The Crop Tool
Mojave’s Markup added a specific tool for cropping; previously, it was a baked-in capability that didn’t need a tool. And, unlike in High Sierra, Mojave’s markup cropping is available in Photos.
When you click the tool, a Crop button shows up at the right side of the Markup toolbar, and white cropping corners appear on the image. There are also hair-thin lines all around the perimeter; they’re hard to see, but not so difficult to grab—just trust that they’re there. As you adjust the crop lines, gridlines appear so you can center something in the cropped image or perhaps use the Rule of Thirds. Click the Crop button when you’re done; if you have immediate second thoughts, just click the Crop tool again and adjust the lines.
High Sierra has no explicit markup tool for cropping because it’s a baked-in, point-and-drag capability, except in Photos, which has native cropping capability. Just drag the blue corner or midpoint lines at the picture’s edges. Crop an image that you’re marking up in one of Apple’s apps by hovering at any corner or side midpoint to see the blue cropping guides, and drag them to define the crop area. The part of the image outside the crop marks won’t disappear until you click Done or Save Changes.
The Shape Style Menu
I started out thinking of the Shape Style menu as something that simply controls line thickness, but, as its name implies, it’s not that limited. In fact, it’s a bit of a Swiss Army knife, and, except for the arrowhead options, its settings also define shape borders. You can make your formatting choices before you use a tool, or afterward on selected objects.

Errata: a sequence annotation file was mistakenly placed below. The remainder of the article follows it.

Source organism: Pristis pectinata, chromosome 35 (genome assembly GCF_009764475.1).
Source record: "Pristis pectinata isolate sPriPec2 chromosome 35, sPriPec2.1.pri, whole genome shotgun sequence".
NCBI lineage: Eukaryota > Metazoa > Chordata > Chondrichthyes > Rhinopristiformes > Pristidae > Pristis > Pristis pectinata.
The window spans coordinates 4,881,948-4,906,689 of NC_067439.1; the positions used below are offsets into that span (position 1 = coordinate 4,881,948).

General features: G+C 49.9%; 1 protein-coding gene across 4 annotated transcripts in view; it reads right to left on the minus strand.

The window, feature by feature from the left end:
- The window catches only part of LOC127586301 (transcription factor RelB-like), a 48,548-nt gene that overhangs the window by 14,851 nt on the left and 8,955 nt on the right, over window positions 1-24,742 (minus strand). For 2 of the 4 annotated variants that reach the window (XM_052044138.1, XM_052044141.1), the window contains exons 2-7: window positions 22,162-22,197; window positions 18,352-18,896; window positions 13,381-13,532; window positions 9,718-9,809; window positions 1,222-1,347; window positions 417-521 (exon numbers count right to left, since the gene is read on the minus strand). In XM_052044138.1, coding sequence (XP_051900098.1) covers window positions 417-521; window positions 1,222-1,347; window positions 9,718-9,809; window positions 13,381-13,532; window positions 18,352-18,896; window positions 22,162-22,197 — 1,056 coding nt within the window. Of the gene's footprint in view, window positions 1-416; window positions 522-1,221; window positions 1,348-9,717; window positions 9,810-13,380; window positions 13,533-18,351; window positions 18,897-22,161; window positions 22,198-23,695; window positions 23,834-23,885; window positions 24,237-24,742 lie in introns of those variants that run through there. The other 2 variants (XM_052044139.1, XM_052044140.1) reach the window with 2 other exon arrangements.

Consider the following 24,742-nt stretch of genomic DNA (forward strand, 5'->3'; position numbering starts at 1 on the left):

Use the choices in its four sections to:
- Control line/border thickness. As described earlier, if you have a Force Touch trackpad and the Draw tool selected, the line-thickness choices show the two extremes of the widths with which you’d be working.
- Choose a special style for the line/border: dashed or “dry brush.” To use neither, you have to click on the already selected one to deselect it.
- Set a line to be plain or have an arrowhead on either or both ends.
- Add a discrete drop shadow to a selected object. If the object has no fill, there’s a shadow inside for its upper region.
Border and Fill Colors
These menus, whose icons indicate the currently selected colors, display identical palettes of colors in various shades. There’s a strip of basic (intense) colors along the top, and a Show Colors button at the bottom that opens the system Colors window for when the standard colors just won’t do.